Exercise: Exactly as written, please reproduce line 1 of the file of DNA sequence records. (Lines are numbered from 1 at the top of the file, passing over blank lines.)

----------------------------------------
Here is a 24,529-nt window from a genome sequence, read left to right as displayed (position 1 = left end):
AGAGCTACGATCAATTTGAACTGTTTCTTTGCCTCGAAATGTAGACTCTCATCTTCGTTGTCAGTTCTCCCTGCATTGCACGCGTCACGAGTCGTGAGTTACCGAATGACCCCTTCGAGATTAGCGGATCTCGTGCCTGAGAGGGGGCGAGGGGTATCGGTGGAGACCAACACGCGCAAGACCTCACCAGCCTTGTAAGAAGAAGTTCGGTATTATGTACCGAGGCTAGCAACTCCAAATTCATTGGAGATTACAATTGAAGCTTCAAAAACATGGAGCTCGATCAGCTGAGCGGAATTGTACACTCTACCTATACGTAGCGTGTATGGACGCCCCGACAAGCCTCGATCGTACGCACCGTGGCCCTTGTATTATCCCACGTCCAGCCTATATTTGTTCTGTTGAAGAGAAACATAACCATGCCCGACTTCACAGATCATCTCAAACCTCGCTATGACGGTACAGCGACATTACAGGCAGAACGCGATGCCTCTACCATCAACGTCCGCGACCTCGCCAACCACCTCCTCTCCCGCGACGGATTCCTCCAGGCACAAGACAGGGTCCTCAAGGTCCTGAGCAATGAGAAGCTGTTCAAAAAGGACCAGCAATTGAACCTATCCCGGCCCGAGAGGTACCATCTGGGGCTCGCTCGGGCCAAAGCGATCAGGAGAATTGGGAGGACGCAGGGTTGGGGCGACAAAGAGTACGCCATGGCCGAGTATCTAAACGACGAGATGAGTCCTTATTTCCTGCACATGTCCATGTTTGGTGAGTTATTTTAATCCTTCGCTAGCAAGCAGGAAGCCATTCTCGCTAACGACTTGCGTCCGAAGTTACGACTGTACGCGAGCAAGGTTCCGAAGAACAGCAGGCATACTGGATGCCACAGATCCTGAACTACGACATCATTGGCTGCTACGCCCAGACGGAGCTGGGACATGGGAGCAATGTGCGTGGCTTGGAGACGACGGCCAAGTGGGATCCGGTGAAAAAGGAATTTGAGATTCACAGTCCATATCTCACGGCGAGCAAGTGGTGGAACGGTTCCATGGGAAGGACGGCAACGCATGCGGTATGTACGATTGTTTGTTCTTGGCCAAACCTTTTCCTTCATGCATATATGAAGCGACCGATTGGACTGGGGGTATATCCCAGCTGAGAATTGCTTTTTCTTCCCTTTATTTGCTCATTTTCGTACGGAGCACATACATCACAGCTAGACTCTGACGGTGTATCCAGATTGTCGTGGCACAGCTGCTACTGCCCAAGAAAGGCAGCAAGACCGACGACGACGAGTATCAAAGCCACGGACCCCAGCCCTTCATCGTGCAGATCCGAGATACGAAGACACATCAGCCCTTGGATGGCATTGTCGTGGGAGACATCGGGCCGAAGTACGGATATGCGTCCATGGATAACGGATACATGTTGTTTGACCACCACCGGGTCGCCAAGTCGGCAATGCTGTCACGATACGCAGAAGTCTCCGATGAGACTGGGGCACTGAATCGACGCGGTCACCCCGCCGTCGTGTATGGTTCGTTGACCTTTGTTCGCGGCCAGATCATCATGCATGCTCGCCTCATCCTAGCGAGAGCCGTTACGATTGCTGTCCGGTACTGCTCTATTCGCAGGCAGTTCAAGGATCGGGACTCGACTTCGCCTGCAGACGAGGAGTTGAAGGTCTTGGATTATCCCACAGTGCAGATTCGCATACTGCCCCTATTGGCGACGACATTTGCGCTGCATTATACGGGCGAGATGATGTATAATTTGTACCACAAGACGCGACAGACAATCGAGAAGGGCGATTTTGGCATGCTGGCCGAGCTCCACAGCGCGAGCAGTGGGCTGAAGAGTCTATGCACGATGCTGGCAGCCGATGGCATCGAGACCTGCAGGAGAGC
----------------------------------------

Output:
Here is a 24,529-nt window from a genome sequence, read left to right as displayed (position 1 = left end):